If there’s anything that’s been positive about all the pro-dialogue and openness attitude toward Cuba in the era of Obama, it’s that more and more people are beginning to realize what we crazy exiles have known all along:
Dealing with castro, Inc. isn’t the same as dealing with your neighbor or your local businessperson.
As further evidence to support this, I present to you this article in the Miami Herald which describes Bill Richardson’s futile attempt to get Cuba to talk to us.
New Mexico Gov. Bill Richardson has an old idea that’s been tried before, which even its supporters say won’t work: Create a team of exiles to dialogue with the Cuban government.
Richardson pitched the idea to top Cuban officials while on a recent trip to the island, and he’s already approached Cuban-American leaders who have agreed to participate, he told The Miami Herald in an interview.
He won’t say whom.
The Cubans here went for it. The ones on the island — not so much.
“They weren’t crazy about the idea,” Richardson said. “They didn’t reject it. They said, `We always have dialogue,’ but you can’t have dialogue without those who have the political clout.”
Richardson, a former candidate for president, visited Cuba in late August on a trade mission. He returned advocating more legalized travel to the island, and saying that the Cuban government must do its part, too.
His trip was met with eye-rolls in some sectors of Miami, where even the people who promote dialogue said the plan would probably flop.
“I saw in the Cubans a lack of flexibility,” Richardson said. “I told them, `Look, there has to be reciprocity. You can’t just want the embargo lifted and Radio Martí issues dealt with and an end to Guanánamo and you guys don’t do anything.’ Let the Cubans take some steps.”
His dialogue suggestion goes back some 30 years, when a Cuban-American banker named Bernardo Benes secretly negotiated the release of 3,600 political prisoners — and became a pariah for it.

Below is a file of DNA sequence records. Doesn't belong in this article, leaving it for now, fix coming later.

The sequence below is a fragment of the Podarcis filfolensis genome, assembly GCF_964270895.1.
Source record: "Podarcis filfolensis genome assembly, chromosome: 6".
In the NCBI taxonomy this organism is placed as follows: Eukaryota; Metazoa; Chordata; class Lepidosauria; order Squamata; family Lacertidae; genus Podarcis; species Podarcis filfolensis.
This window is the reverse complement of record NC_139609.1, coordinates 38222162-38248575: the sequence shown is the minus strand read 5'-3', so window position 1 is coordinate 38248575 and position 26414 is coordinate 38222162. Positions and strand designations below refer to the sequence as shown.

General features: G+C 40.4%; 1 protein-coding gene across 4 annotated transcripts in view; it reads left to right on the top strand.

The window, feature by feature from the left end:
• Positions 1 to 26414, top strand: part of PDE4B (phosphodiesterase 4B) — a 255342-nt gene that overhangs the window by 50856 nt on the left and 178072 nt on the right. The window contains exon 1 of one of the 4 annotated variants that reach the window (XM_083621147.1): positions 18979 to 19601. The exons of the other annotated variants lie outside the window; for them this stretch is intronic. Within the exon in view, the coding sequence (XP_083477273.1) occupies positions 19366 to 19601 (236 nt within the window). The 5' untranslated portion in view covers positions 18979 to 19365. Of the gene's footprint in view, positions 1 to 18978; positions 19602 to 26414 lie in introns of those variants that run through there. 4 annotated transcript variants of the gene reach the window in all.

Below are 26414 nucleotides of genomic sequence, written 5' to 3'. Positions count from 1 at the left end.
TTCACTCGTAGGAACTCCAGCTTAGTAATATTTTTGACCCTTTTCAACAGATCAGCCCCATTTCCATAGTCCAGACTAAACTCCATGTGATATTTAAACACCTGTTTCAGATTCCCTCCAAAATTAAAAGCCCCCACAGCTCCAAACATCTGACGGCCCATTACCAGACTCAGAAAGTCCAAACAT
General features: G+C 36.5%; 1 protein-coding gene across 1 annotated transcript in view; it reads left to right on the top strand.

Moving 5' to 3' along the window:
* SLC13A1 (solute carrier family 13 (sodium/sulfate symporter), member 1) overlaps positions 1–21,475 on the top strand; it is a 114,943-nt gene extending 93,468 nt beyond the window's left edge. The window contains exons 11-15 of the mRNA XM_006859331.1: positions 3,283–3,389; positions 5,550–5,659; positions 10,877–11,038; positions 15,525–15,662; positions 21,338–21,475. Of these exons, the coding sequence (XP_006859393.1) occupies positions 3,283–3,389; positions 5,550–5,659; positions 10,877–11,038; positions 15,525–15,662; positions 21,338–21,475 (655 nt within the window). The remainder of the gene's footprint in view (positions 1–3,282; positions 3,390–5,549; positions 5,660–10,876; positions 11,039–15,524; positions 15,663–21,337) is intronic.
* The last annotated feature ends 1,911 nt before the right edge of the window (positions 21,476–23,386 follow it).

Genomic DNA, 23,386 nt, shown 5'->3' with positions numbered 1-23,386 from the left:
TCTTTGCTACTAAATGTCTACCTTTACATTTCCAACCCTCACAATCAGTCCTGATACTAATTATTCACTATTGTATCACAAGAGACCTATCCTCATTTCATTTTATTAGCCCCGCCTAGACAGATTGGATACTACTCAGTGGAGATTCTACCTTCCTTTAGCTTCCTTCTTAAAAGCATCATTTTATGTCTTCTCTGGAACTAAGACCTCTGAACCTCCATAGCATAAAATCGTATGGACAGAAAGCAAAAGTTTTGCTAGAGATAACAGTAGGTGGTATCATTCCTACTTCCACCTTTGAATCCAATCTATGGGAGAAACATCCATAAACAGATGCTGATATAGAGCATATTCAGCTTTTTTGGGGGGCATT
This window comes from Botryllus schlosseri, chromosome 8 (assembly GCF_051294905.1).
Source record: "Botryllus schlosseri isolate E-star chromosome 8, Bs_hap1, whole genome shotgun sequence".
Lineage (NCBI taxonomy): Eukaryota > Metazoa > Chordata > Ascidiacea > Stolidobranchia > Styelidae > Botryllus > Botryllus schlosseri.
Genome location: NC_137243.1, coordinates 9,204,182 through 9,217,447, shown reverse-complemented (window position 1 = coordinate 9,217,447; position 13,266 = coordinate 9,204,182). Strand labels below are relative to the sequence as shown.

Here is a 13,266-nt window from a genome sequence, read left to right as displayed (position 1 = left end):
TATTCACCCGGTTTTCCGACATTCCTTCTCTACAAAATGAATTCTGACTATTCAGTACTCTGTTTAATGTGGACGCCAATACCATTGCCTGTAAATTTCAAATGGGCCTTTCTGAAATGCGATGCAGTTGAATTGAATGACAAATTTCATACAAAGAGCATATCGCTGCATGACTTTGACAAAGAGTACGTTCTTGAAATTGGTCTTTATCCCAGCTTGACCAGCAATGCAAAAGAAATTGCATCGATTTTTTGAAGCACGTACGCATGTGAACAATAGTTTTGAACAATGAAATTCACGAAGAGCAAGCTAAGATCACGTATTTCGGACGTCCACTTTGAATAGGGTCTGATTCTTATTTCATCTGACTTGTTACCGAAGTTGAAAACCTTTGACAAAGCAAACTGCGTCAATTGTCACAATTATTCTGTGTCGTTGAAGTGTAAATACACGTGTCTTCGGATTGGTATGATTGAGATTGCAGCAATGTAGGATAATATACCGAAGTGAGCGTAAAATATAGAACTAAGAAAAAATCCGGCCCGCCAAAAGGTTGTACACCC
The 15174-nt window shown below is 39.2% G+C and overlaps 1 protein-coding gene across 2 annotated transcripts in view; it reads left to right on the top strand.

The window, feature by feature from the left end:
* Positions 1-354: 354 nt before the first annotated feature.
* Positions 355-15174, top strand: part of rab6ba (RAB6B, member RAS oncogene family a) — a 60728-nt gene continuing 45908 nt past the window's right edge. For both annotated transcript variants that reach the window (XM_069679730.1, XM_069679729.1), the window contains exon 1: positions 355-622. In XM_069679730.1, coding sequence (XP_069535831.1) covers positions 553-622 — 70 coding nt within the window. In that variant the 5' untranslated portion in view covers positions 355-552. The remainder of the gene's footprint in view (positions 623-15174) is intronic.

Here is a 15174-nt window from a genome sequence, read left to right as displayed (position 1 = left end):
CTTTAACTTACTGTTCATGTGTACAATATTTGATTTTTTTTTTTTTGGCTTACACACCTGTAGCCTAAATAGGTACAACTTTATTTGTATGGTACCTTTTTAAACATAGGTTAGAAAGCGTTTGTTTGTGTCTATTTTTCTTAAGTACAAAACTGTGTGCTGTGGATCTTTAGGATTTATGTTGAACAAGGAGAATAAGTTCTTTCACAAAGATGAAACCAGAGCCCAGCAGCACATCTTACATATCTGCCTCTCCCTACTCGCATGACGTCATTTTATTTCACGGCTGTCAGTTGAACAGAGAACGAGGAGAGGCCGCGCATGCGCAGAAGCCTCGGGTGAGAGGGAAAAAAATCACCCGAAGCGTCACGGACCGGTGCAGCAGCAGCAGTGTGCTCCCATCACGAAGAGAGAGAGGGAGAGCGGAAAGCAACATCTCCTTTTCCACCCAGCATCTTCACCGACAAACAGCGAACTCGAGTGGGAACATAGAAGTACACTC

There was a time in this community that just advocating such missions got you bombed and shot.
“Maybe Richardson is bored,” Benes said. “I applaud him.”
Benes said Richardson first approached him with that idea in 1997, the morning after Richardson was named the U.S. ambassador to the United Nations. That was a year after Richardson, then a U.S. representative, had met with Fidel Castro and negotiated the release of three Cuban political prisoners.
In 1994, three Cuban Americans flew to Madrid, Cuba and New York to meet with the Cuban foreign minister. That year, a local delegation attended the first migration conference there, which erupted in controversy in South Florida.
Attorney Alfredo Durán, who met with the Cuban foreign minister in 1994, said the challenge with negotiating with Havana is that they refuse to set an agenda.
“I refuse to act like a seal and applaud,” Durán said. “They don’t want an agenda, and they really don’t want to deal with Cuban Americans.”
But Durán supports Richardson’s idea anyway, as does activist Ramón Saúl Sánchez. “Our experience has been that the government never talks to real members of the opposition,” Sánchez said. “They try to have dialogue that is basically a monologue. But if there is will by the government of Cuba to dialogue, then you can rest assured you will find courage among exiles to do the same.”
Bay of Pigs veteran and dialogue advocate Marcelino Miyares said the trick is to start talks with “easy” topics like humanitarian issues.
“The Cuban government has never agreed to talk to the opposition inside or outside Cuba, but that doesn’t mean we should stop trying,” said Miyares, spokesman for Consenso Cubano, a moderate exile organization. ` “The only problem with Richardson is that he’s too public,” Miyares said. “This type of thing historically is done in a third country, almost in secret.”
Critics say the idea is a waste of time cooked up by a politician dodging personal problems.
Richardson was forced to withdraw his nomination as U.S. secretary of commerce this year over a federal investigation into how a political donor landed a lucrative transportation contract.
“You cannot substitute dialogue with political prisoners in Cuba with dialogue with an ad hoc group of Cuban Americans,” said Orlando Gutiérrez, National Secretary of the Democratic Directorate, a human rights group here.
“I think now he’s seeking publicity and commercial and entrepreneurial opportunities for New Mexico. He’s had bad publicity and needs good publicity with this diplomatic stuff.”
Jaime Suchlicki, who heads the University of Miami’s Institute of Cuban and Cuban American Studies, said Richardson is underestimating how little Raúl Castro cares about the exile community.
“What does Raúl care about Cuban Americans?” Suchlicki said. “He has Venezuela, the Chinese just gave him $600 million, and Iran and the Russians gave him millions. What does he need Cuban Americans for?”
Rep. Ileana Ros-Lehtinen called Richardson’s proposal “one of the lamest” ideas she’s ever heard.